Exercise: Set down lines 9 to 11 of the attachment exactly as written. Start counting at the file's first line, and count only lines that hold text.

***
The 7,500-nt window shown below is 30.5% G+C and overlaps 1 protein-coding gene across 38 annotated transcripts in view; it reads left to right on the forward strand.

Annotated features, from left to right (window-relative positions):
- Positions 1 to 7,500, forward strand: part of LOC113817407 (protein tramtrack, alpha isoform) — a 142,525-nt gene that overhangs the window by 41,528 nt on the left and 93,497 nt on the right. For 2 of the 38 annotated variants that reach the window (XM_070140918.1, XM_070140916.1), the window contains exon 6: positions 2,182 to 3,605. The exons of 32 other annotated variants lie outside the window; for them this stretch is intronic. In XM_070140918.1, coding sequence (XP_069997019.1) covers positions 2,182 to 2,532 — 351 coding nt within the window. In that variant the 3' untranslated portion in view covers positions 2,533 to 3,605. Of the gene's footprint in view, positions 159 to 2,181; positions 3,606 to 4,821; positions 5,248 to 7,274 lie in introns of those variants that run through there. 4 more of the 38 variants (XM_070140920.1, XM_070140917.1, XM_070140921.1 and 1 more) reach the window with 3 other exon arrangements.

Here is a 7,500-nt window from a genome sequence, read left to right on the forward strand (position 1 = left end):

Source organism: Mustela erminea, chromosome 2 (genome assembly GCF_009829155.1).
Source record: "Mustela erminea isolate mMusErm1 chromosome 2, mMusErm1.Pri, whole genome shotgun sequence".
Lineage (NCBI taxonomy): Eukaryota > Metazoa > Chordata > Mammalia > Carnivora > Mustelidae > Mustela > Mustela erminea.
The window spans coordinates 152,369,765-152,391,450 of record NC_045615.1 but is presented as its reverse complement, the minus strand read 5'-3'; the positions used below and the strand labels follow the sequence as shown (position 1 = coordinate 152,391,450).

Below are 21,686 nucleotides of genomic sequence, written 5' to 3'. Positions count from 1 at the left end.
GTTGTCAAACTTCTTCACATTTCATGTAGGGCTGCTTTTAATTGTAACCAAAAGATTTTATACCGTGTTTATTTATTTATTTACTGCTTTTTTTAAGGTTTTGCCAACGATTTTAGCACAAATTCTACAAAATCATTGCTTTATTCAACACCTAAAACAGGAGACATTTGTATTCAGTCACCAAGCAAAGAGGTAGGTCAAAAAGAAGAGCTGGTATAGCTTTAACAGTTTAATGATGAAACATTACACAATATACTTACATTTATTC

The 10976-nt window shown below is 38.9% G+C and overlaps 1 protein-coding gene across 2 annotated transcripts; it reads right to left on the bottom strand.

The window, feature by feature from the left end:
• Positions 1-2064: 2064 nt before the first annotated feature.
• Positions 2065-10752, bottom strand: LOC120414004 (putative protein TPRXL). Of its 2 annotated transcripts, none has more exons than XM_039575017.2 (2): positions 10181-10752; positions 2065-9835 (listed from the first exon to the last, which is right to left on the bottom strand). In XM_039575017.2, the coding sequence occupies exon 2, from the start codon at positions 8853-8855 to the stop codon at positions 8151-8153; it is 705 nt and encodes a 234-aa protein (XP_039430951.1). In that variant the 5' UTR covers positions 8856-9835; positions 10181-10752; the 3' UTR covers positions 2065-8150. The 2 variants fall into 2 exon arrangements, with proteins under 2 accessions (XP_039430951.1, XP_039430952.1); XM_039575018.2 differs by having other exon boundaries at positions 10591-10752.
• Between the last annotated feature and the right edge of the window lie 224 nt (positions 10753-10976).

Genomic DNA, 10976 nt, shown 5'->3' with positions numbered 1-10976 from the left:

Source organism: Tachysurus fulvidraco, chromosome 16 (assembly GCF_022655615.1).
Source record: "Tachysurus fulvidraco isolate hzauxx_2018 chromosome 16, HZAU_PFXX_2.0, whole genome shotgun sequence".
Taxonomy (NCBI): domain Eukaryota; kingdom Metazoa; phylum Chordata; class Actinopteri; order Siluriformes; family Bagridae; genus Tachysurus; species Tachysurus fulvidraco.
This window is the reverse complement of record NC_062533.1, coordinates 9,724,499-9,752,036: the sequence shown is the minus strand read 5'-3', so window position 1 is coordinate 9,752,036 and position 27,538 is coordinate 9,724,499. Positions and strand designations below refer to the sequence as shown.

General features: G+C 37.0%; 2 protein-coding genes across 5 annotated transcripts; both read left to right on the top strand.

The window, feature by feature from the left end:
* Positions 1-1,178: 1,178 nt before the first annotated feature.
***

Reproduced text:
Below are 21,686 nucleotides of genomic sequence, written 5' to 3'. Positions count from 1 at the left end.
GTTGTCAAACTTCTTCACATTTCATGTAGGGCTGCTTTTAATTGTAACCAAAAGATTTTATACCGTGTTTATTTATTTATTTACTGCTTTTTTTAAGGTTTTGCCAACGATTTTAGCACAAATTCTACAAAATCATTGCTTTATTCAACACCTAAAACAGGAGACATTTGTATTCAGTCACCAAGCAAAGAGGTAGGTCAAAAAGAAGAGCTGGTATAGCTTTAACAGTTTAATGATGAAACATTACACAATATACTTACATTTATTC

The 10976-nt window shown below is 38.9% G+C and overlaps 1 protein-coding gene across 2 annotated transcripts; it reads right to left on the bottom strand.